Passing through the gate, we headed to the center of town, the authentic (not made up by Shakespeare) Piazza delle Erbe, or Square of the Herbs. What a charming, chaotic, picturesque urban place: tourist as well as local produce vendors, umbrellaed cafés and restaurants, cars, tourists and locals. Contained by a stage-set’s-worth of historical façades and monuments.
Verona sits in the west of the region of the Veneto. For more that a thousand years, between the 7th and 18th centuries, the Veneto was part of the powerful and rich Venetian Republic. We found evidence of Venice’s influence, and a hint of Verona’s resistance to the Republic, just in our brief time in the heart of Verona.
But first things first. We found a table at one of the cafés in the square some less-than-memorable pasta and salad. However, we could watch the activity of the piazza while we ate.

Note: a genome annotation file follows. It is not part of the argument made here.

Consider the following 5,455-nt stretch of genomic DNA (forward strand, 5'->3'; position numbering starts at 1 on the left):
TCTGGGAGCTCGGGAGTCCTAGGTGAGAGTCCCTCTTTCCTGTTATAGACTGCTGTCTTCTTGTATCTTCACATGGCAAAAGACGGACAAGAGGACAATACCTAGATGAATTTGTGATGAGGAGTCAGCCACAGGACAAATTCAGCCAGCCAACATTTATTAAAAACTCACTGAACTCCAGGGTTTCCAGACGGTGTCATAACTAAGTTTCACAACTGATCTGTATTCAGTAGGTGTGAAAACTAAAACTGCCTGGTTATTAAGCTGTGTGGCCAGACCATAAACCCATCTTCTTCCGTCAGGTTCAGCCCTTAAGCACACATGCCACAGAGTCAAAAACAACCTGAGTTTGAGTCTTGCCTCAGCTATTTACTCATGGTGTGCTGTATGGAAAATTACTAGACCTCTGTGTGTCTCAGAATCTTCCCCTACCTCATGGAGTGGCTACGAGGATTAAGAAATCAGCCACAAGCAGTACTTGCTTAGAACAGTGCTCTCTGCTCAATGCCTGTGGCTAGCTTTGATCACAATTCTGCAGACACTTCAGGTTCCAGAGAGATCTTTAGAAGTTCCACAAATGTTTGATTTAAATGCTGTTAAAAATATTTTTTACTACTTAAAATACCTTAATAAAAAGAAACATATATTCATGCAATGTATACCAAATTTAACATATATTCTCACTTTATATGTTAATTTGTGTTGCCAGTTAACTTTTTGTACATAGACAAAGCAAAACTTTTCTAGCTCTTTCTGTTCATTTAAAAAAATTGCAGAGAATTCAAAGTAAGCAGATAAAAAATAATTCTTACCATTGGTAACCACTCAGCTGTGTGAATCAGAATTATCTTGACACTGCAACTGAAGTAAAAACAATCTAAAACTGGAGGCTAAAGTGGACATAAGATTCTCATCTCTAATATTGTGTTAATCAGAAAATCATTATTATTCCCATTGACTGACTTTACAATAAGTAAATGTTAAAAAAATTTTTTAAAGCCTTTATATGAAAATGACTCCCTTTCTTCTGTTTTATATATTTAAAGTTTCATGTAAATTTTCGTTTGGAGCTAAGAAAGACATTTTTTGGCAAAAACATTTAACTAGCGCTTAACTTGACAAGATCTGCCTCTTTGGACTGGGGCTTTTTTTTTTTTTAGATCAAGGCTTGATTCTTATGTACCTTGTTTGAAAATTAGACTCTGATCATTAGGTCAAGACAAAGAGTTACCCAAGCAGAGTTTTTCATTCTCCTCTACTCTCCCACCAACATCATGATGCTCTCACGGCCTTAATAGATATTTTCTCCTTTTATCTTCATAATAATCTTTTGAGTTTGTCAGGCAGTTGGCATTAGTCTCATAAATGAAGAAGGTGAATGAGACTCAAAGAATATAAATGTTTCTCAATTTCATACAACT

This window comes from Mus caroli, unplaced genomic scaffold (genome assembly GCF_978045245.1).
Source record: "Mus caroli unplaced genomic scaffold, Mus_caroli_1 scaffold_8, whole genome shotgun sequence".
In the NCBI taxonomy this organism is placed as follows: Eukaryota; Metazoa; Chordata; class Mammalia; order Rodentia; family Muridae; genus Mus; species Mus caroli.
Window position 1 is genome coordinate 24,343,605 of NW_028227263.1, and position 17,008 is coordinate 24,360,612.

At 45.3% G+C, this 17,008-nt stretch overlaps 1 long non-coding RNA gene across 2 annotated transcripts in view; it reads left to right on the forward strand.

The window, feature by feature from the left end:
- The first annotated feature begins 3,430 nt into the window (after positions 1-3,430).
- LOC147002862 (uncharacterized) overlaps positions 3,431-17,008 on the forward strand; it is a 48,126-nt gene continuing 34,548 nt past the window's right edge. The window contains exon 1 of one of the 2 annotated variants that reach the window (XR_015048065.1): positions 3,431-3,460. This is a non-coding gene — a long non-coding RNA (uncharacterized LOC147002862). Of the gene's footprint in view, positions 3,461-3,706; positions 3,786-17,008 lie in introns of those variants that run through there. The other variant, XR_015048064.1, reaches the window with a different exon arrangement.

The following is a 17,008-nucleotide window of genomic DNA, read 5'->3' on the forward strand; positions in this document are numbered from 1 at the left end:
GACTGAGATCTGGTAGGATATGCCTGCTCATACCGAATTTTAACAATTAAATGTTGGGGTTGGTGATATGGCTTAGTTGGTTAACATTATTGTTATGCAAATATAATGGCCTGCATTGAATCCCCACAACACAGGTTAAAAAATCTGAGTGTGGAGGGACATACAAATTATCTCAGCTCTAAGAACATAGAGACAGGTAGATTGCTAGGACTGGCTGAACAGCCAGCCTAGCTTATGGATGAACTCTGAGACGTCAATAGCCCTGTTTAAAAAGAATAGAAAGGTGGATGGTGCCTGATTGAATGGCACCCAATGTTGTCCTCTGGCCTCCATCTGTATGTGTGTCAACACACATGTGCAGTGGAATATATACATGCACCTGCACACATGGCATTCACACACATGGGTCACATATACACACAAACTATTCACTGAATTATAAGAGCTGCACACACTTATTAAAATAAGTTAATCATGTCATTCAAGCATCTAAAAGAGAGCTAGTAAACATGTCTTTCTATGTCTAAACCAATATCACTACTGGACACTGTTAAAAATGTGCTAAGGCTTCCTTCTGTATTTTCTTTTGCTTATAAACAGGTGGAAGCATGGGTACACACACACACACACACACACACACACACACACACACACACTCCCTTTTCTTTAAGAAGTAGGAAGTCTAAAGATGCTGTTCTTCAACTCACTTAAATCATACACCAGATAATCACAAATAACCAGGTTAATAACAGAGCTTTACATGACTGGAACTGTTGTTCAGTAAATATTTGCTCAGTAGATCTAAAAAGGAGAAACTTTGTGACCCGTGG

La Piazza delle Erbe occupies a good part of the area of Verona’s Roman Court, where the Decumanus Maximus and the Cardo Maximus intersected (these are the main east-west and north-south roads through any Roman town). Through the centuries, the square has been the center of the city’s political and economic life.
The Gardello Tower existed before the notable Scala era (from the 13th to 14th centuries, when the Della Scala family autocratically and sometimes viciously ruled Verona). In 1359, one of the Della Scala brothers of the current generation, Cansignorio, murdered one of his siblings, the tyrannical Cangrande II. (He also killed another brother; fratricide ran in the family.) When he wasn’t being murderous, he worked on beautifying Verona with palaces, aqueducts and bridges. In 1363, Cansignoria restored the Gardello Tower and raised it to its current level.